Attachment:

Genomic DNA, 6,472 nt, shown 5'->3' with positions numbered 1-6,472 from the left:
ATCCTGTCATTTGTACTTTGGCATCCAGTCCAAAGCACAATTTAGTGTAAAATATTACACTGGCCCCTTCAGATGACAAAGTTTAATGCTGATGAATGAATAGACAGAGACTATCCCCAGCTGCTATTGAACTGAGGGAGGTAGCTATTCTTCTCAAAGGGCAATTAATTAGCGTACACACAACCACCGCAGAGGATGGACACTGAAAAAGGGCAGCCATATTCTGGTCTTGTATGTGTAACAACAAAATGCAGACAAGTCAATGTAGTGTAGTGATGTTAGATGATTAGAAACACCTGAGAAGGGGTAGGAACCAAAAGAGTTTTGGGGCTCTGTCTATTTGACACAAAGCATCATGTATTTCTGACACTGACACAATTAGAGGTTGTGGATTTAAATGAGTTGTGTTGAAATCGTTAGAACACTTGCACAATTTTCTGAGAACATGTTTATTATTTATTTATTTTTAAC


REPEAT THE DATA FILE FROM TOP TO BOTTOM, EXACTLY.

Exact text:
Genomic DNA, 6,472 nt, shown 5'->3' with positions numbered 1-6,472 from the left:
ATCCTGTCATTTGTACTTTGGCATCCAGTCCAAAGCACAATTTAGTGTAAAATATTACACTGGCCCCTTCAGATGACAAAGTTTAATGCTGATGAATGAATAGACAGAGACTATCCCCAGCTGCTATTGAACTGAGGGAGGTAGCTATTCTTCTCAAAGGGCAATTAATTAGCGTACACACAACCACCGCAGAGGATGGACACTGAAAAAGGGCAGCCATATTCTGGTCTTGTATGTGTAACAACAAAATGCAGACAAGTCAATGTAGTGTAGTGATGTTAGATGATTAGAAACACCTGAGAAGGGGTAGGAACCAAAAGAGTTTTGGGGCTCTGTCTATTTGACACAAAGCATCATGTATTTCTGACACTGACACAATTAGAGGTTGTGGATTTAAATGAGTTGTGTTGAAATCGTTAGAACACTTGCACAATTTTCTGAGAACATGTTTATTATTTATTTATTTTTAAC